Nch’Kay (pronounced, to my understanding as, “N’cheek-eye” with an almost silent “N”) sits on the traditional territory of the Squamish Nation and it was not until settlers arrived that the mountain was renamed, Mount Garibaldi. Language and place names are an exercise of power, the continued use of ‘Mt. Garibaldi’ is a linguistic continuation of Canada’s colonial history and contemporary practice which seeks to erase the discursive and physical presence of Indigenous peoples from the landscape. When colonial place names become widely accepted, Canada’s colonial violence in its past, present, and future forms become both obscured and normalized.
In resistance, Jazmyn Williams, along with four other Squamish Nation students at Sea to Sky Learning Connections School, worked on an initiative to reclaim the mountain’s traditional name, ‘Nch’Kay’ during the 2016-2017 school year. The project began in Jennifer Mansour’s humanities class where students were asked to develop a framework to address an issue that affects Squamish – as part of the school’s emphasis on project-based learning, according to Mansour. Jazmyn’s mother, Charlene Williams, the school’s cultural language worker, offered a few suggestions that the group of students could explore centered around the topic of reconciliation.
Charlene’s suggestions inspired the students to work towards reclaiming Garibaldi’s original name, Nch’Kay. Together they argued that using the traditional name would be a sign of respect; an important step towards reconciliation for the community. I spoke with Charlene, who echoed her daughter’s sentiment explaining that reclaiming the mountain’s traditional name was important because Nch’Kay has a deep historical significance for the Squamish Nation. During the great flood, the Nation anchored its canoes to the mountain to survive and as such it shapes who they are and why they are here according to Charlene. She went on to say that it is an insult”that Nch’Kay was renamed by colonizers in honour of Giuseppe Garibaldi, an Italian nationalist who had never even set foot in Coastal BC.
The students got to work and developed an action plan, says Jazmyn. The first step was petitioning and collecting signatures in the community. From there, the students prepared their argument and brought it forward to the Squamish council. Town council and particularly Mayor Patricia Heintzman were supportive, according to Jazymn. I caught up with Heintzman who told me that she, along with the council felt it was important to support the initiative because reclaiming the iconic mountain’s traditional name honours the Squamish Nation’s language and significance to the area. She went on to say that she and town council are prepared to “do whatever we need to do to support” the students’ initiative.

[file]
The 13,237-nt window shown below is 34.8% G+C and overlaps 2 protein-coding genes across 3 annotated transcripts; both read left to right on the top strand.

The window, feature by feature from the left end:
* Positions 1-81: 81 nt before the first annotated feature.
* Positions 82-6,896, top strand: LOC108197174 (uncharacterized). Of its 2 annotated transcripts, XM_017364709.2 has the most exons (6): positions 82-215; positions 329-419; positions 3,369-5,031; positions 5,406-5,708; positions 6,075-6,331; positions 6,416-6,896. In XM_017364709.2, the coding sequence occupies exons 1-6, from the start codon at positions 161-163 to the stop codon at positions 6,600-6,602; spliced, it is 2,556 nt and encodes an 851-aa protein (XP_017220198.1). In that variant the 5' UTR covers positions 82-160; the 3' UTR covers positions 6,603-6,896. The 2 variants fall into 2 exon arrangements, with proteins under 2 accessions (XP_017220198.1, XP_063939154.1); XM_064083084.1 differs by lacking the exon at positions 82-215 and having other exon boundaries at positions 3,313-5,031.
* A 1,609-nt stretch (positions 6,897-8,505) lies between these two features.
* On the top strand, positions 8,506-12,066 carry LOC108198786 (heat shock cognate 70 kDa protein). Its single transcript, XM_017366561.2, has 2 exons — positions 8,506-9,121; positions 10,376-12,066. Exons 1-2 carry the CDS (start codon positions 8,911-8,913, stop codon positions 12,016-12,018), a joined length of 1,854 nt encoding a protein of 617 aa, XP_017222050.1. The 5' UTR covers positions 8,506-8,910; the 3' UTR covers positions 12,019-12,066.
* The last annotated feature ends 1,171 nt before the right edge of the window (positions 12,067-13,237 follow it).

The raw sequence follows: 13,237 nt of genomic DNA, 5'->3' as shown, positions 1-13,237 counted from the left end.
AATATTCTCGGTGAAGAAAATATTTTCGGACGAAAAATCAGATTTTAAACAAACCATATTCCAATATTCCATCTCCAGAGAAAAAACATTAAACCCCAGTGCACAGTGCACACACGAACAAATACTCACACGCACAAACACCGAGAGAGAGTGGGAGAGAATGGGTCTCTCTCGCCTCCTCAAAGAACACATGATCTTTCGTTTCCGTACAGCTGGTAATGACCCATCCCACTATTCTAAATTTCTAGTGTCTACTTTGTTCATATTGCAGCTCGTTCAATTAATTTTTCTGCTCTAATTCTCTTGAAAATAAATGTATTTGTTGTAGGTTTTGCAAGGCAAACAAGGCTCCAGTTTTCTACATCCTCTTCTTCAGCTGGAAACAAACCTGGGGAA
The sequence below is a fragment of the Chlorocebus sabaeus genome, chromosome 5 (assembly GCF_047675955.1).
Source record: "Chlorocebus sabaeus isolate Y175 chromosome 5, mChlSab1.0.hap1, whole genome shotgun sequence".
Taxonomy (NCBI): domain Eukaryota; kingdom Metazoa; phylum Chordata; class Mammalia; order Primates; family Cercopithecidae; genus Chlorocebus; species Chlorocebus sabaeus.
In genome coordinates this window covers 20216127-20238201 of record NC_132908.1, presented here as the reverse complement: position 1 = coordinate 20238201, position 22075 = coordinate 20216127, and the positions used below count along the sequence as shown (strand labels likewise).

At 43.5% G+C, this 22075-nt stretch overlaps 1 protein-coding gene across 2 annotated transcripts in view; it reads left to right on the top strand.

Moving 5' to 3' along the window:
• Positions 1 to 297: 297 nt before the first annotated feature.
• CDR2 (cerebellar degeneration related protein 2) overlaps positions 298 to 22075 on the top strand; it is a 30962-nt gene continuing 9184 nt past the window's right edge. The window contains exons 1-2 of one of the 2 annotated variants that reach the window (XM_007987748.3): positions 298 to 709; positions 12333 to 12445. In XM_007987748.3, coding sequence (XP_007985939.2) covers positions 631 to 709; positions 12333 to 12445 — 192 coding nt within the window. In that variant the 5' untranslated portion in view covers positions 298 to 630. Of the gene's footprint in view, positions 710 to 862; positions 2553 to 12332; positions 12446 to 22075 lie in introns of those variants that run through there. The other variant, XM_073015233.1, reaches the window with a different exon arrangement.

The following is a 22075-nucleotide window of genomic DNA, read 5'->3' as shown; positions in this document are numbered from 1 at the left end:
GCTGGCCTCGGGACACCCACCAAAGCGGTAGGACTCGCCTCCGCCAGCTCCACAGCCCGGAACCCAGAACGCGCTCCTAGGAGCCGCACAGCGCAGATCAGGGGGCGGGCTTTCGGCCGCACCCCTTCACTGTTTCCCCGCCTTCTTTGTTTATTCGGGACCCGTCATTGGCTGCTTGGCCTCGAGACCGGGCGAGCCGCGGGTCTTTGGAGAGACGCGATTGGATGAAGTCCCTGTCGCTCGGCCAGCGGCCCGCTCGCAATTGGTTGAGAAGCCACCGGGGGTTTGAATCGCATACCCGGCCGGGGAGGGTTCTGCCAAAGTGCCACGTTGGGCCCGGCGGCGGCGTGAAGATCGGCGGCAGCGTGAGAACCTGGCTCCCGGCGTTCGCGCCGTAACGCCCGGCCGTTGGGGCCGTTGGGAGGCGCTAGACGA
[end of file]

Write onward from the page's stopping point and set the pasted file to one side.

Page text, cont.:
The district of Squamish sent out a call for letters of support from other municipal governments. Pamela Goldsmith-Jones, Member of Parliament for West Vancouver – Sunshine Coast-Sea to Sky Country, responded with a letter. It states the students’ initiative to reclaim the traditional name of Nch’Kay “demonstrates our truth and reconciliation path, and can set an example for others across Canada.” At this point, Jazmyn says that after graduating Learning Connections she is no longer involved with the initiative and it is in the hands of the Aboriginal Youth Group.
After originally writing about this topic for the Squamish Chief nearly two months ago, I spoke with a friend, who encouraged me to ask what my position as a white settler is in this initiative? How can I be responsive to the desire expressed by this Squamish Nation youth group? During this self-reflection, I began to recognize that discursive violence is inseparable from physical violence. Language constructs society and as such we must hold each other accountable to the ways we may be perpetuating systems of oppression through discourse. Thus, as a white settler, who has been fortunate enough to work and live on the traditional and unceded territory of the Squamish Nation, I must make an active effort to abandon colonial place names. To start, I’ll no longer use “Garibaldi”, and instead call the mountain by its name— Nch’Kay.